Most weather phenomena occur as a result of the movement of warm and cold air masses. The border between these bodies of air are known as ‘fronts’, and it’s here that the most exciting weather, including precipitation and wind, occurs.
As a body of air passes across different types of terrain – such as over the oceans, low-lying areas or even mountainous regions – air temperature and moisture levels can change dramatically. When two air masses at different temperatures meet, the less dense, warmer of the two masses rises up and over the colder. Rising warm air creates an area of low pressure (a depression), which is associated with unsettled conditions like wind and rain.
We know how a frontal weather system will behave and which conditions it will produce down on the ground. The man who first brought the idea of frontal weather systems to the fore in the early 20th Century was a Norwegian meteorologist called Vilhelm Bjerknes. Through his constant observation of the weather conditions at frontal boundaries, he discovered that numerical calculations could be used to predict the weather. This model of weather prediction is still used today.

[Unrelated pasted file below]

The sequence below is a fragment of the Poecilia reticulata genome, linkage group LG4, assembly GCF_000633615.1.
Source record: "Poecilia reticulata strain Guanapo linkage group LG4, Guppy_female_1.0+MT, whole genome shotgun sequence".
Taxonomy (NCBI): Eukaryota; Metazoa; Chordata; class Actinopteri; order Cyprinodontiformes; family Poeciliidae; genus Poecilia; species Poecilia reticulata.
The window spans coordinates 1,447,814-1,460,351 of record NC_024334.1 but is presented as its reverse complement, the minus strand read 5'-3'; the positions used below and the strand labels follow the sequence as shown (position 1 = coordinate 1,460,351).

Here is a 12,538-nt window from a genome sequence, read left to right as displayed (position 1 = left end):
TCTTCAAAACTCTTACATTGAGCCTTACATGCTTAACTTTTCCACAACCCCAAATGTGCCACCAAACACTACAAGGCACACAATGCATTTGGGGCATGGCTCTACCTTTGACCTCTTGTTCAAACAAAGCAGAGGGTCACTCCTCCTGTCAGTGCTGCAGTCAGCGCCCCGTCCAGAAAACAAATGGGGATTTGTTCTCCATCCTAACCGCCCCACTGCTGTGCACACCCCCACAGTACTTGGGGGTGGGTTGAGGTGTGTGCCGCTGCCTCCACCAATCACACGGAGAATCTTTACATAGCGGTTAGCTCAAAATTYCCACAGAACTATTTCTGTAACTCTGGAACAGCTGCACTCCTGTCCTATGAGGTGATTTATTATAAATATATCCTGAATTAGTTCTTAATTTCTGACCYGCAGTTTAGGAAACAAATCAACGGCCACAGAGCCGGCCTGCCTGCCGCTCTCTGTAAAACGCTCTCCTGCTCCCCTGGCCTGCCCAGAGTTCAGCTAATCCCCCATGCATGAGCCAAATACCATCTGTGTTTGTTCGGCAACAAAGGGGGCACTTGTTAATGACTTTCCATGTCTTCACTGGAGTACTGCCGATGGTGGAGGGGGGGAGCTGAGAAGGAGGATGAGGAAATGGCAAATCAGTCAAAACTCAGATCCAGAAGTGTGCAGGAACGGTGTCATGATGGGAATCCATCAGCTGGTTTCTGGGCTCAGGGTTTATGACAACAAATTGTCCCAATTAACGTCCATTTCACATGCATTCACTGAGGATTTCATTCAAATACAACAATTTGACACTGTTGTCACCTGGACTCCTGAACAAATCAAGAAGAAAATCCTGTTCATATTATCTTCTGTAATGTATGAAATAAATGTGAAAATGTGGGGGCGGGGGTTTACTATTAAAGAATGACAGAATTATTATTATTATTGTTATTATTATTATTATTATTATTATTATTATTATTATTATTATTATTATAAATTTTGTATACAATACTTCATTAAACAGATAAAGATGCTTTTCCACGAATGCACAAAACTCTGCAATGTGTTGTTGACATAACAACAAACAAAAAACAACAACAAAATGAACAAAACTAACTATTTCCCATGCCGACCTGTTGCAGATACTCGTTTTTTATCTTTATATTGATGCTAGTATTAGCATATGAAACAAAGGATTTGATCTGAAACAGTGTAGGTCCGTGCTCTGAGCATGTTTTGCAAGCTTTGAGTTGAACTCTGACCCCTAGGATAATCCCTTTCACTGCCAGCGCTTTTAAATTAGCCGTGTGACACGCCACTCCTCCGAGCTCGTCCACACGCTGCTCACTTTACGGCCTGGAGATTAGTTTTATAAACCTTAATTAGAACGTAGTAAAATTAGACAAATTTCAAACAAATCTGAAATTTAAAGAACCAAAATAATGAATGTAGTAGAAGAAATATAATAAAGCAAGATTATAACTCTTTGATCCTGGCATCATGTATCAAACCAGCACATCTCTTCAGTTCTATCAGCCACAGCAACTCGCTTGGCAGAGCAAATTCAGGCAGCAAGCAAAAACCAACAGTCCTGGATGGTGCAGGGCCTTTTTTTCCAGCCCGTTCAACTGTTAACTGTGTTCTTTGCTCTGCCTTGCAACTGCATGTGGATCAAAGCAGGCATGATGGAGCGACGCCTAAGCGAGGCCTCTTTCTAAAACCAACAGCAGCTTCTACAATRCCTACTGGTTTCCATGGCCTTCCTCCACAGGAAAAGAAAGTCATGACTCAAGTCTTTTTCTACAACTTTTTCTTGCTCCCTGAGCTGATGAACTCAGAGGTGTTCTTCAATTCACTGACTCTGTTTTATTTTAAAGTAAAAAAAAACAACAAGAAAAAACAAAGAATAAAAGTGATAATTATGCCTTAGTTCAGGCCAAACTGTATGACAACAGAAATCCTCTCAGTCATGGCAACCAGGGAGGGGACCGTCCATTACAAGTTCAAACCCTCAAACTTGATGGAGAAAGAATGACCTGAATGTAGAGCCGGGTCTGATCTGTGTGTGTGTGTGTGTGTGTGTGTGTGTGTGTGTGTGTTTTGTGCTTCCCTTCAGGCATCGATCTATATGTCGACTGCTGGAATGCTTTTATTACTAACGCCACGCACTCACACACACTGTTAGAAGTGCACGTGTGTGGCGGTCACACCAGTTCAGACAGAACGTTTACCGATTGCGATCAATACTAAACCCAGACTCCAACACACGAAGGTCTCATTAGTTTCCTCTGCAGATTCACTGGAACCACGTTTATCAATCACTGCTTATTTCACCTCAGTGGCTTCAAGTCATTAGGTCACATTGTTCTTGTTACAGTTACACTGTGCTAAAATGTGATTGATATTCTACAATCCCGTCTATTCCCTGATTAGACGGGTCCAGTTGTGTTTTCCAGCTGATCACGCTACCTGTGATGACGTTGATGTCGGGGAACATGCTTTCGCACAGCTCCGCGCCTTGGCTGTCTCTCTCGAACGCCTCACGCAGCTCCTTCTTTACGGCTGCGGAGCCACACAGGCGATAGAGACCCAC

Since the introduction of frontal system weather forecasting, the technology to crunch the numbers involved has advanced immeasurably, enabling far more detailed analysis and prediction. In order to forecast the weather with the greatest accuracy, meteorologists require vast quantities of weather data – including temperature, precipitation, cloud coverage, wind speed and wind direction – collected from weather stations located all over the world. Readings are taken constantly and fed via computer to a central location.
Technology is essential to both gathering and processing the statistical data about the conditions down on Earth and in the upper atmosphere. The massive computational power inside a supercomputer, for example, is capable of predicting the path and actions of hurricanes and issuing life-saving warnings. After taking the information collected by various monitors and sensors, a supercomputer can complete billions of calculations per second to produce imagery that can reveal how the hurricane is expected to develop.